Friday, September 21, 2007

Earned Value Management

One session of a conference I attended way back in March was a discussion about managing projects presented by Juval Löwy. One of Juval's excellent claims was that he had used earned value analysis to keep his management time to 15 minutes every Friday afternoon. He explained he used the rest of his time to become a better architect, and when he was finally too bored with the simplistic task of management, he moved on to architecture.

A great story, and certainly a compelling one for someone that needs to manage on less than 40 hours a week. I have been waiting to use this magical method, so as a recent project was ramping up, I pulled out my notes and hit a few websites to try and prepare for the 15 minute management job. Going on scant examples of exactly the type of project analysis I wanted caused this task to take somewhat more than 15 minutes. I found some helpful examples here and here.

If you aren't familiar with EV, the basic idea is that actual work is tracked against the amount of value accrued by the work completed against the plan of value to have been accrued according to the plan milestones. The notion of Earned Value has to do with tracking accomplished activities, rather than just time spent (I think this works well with my management objectives - I don't care how much time you spent, I care that the work gets done). Each activity has some percentage of value to the overall project. A simple way to get at this in software development is to divide the hours for one task against the total hours estimated for the project. Choosing the proper level of task granularity to track is a matter of balancing ease of reporting with meaningful levels of detail for catching problems before they go out of control. Once the earned percentage values are assigned to milestone tasks, you can either work with dollar figures or just work with hours - it doesn't matter. The important thing is to calculate how much earned value should be accrued at various key intervals along the project path. For instance, if I am checking in on my developers every Friday night, then I calculate EV earned to each Friday. When my developers report in, they tell me how many hours they worked this week, and what % complete they are for each milestone task.

Planned EV will be the number of developer hours available in the time period divided by the total number of project hours. When each developer reports a percent done, you multiply that by the percentage EV calculated for each task against which you are reporting. Summing each EV gives you the period EV which you compare against your goal. You can then use the total actual hours reported as a measure of how much real effort it took to get actual EV. This calculation comes into play as you forecast the future effort expenditure of the project. If you thought you could complete 10% EV with 80 hours, and got 8% EV with 80 hours, your SPI will give you a multiplier for estimating future period effort. This is where the 15 minutes comes in. Each Friday you must inspect your planned EV and and planned Costs against your actual's. You then analyze what variances in the charts mean to you:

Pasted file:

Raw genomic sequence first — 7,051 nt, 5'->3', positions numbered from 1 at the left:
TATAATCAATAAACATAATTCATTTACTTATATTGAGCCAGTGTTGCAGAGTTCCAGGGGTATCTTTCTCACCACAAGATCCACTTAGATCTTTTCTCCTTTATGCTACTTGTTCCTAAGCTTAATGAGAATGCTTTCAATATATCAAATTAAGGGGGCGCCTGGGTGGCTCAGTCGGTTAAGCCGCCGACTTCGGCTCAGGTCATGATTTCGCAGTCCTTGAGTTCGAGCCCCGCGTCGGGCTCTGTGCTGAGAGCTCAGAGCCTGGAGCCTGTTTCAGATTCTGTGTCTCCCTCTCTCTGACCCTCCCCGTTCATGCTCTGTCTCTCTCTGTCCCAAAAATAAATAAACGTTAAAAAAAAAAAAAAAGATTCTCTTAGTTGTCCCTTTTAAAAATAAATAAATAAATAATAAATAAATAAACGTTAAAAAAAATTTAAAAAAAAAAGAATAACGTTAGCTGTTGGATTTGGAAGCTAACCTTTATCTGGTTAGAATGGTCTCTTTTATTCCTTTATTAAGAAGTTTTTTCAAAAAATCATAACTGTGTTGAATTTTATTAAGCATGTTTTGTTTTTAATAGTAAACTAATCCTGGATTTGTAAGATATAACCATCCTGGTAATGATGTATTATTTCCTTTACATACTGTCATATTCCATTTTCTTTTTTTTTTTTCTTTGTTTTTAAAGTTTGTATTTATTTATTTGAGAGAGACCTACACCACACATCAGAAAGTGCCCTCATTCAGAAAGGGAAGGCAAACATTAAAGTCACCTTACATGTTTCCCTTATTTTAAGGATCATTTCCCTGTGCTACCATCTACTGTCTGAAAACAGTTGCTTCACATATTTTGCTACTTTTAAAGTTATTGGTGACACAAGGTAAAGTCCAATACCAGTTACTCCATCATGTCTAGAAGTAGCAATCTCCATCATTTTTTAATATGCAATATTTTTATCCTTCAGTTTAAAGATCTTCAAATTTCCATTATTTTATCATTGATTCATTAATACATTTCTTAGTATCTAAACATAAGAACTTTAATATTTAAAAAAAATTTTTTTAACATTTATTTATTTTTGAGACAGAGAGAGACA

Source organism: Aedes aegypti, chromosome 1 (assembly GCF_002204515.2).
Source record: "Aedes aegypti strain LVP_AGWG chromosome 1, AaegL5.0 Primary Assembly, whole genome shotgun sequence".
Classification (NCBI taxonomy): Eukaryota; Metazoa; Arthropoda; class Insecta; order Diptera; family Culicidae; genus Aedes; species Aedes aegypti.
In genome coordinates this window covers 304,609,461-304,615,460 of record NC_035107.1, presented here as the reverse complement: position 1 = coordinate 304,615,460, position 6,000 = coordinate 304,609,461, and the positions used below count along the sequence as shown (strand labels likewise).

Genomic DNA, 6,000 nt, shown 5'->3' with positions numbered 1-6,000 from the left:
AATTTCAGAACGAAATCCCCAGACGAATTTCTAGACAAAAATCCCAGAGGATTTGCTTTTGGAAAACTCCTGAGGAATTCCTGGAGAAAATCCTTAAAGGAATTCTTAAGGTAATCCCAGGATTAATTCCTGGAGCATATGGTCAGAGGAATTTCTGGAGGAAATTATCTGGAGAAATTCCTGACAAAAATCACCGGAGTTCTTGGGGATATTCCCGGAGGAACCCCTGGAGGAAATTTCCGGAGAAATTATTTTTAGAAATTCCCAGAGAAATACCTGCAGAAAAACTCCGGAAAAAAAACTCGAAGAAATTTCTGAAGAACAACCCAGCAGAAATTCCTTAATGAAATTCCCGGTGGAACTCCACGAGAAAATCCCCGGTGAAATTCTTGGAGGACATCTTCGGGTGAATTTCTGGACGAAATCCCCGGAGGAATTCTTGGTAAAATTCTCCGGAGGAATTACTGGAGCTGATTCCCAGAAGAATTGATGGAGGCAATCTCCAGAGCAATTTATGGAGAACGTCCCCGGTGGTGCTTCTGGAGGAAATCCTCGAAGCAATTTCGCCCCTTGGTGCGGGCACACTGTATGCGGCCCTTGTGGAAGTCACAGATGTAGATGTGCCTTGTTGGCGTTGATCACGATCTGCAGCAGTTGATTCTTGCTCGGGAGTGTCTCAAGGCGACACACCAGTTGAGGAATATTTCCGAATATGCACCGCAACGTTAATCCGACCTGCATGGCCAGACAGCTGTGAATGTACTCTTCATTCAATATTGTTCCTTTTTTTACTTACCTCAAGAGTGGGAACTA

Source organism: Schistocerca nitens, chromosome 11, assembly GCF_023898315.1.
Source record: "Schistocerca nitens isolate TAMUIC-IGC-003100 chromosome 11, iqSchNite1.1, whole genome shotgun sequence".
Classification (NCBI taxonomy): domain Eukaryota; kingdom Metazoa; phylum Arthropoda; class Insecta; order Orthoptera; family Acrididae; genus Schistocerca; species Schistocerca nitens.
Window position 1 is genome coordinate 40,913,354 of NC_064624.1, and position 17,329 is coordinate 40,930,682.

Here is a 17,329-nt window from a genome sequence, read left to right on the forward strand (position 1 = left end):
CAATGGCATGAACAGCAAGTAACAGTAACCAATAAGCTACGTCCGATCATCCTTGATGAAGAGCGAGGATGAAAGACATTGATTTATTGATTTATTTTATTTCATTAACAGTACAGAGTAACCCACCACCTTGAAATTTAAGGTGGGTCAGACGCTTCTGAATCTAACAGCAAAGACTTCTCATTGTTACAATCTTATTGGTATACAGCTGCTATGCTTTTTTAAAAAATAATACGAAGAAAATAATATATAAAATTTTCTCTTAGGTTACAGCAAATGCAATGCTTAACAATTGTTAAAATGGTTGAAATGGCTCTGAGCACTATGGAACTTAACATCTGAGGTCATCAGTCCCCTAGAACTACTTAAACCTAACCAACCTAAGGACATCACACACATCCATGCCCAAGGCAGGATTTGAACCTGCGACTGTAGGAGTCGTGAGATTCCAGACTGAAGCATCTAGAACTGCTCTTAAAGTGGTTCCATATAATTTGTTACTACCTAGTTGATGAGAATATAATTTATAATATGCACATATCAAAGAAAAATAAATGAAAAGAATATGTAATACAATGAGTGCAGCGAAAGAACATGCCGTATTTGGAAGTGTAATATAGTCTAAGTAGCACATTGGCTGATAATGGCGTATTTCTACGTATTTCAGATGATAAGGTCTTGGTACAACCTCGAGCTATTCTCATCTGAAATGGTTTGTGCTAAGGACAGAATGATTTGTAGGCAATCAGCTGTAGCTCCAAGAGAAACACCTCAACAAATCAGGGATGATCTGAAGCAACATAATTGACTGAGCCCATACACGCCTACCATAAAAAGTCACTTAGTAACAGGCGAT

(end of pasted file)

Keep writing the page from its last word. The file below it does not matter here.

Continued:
•  PEV way ahead of AEV? You underestimated and should add resources
  • AEV way ahead of PEV? - You overestimated and may be able to divert resources
  • AEV=PEV but costs overrun? - You can meet the deadline, but your resources are inefficient - you need to figure out what's bogging down your resources.
You get the idea. Manage next week's resources based on your 15 minutes of EV and cost analysis.

Without a tool to provide EV analysis for me, I turned to Excel. The only gotchas I had in setting up the calculations was discerning the best path for tracking - either project to date sums, or per period values; and getting graphs to show the EV and cost trends. In the end I went with per period values and some extra calculations to show trends and two separate graphs for EV and Cost.

With the plan in place, I simply communicated the project milestone tasks to the team along with target dates and requested weekly reporting of progress. Hopefully this leaves the devs with schedule freedom and a sense of autonomy, while giving me a way to know which adjustments are necessary before we have a big problem.

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1 comment:

Kiran said...


may I ask if you could publish the excel file you created for the Earned Value Analysis, for public download.